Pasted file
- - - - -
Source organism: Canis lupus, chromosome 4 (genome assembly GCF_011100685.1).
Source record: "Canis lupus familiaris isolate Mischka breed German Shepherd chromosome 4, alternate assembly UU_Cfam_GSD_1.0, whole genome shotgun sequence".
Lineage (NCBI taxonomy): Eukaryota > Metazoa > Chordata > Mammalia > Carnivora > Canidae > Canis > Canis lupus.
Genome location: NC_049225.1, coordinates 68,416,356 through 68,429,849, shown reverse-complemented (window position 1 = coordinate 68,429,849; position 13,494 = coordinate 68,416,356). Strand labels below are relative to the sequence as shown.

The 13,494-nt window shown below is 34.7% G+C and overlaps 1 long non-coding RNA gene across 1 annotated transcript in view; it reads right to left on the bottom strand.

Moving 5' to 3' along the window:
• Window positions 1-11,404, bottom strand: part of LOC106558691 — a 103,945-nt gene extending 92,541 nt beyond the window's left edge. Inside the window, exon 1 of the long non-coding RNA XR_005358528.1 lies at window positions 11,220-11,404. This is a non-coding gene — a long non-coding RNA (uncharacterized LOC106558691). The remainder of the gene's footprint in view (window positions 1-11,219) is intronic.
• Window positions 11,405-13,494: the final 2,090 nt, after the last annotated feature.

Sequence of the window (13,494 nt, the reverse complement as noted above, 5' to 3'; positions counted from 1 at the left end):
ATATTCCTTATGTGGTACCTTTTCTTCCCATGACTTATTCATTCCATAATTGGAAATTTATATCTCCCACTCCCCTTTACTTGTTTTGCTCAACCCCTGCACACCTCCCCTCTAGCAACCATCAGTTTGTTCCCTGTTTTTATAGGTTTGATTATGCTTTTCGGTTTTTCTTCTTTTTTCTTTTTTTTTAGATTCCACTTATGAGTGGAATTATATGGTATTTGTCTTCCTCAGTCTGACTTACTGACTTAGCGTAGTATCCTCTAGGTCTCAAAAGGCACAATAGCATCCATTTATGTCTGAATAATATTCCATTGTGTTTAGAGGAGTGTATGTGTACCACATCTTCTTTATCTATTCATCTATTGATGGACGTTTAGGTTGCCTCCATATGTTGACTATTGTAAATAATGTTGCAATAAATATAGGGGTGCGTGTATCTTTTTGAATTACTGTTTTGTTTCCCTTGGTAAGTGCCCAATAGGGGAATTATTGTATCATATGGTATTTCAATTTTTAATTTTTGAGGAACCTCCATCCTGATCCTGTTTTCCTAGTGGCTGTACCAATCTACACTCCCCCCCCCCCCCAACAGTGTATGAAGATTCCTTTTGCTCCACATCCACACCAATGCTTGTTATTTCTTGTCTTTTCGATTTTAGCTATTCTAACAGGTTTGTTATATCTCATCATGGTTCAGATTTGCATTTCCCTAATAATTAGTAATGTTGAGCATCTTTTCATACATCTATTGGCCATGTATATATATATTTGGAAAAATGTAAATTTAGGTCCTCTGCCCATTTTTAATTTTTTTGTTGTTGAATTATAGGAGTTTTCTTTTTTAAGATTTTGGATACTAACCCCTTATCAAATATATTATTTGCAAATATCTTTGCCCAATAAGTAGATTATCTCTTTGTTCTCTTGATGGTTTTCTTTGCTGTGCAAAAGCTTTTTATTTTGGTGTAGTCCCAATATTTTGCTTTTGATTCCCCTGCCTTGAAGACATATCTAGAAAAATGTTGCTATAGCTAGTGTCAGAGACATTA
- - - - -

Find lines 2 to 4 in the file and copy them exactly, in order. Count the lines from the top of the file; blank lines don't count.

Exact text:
Source record: "Canis lupus familiaris isolate Mischka breed German Shepherd chromosome 4, alternate assembly UU_Cfam_GSD_1.0, whole genome shotgun sequence".
Lineage (NCBI taxonomy): Eukaryota > Metazoa > Chordata > Mammalia > Carnivora > Canidae > Canis > Canis lupus.
Genome location: NC_049225.1, coordinates 68,416,356 through 68,429,849, shown reverse-complemented (window position 1 = coordinate 68,429,849; position 13,494 = coordinate 68,416,356). Strand labels below are relative to the sequence as shown.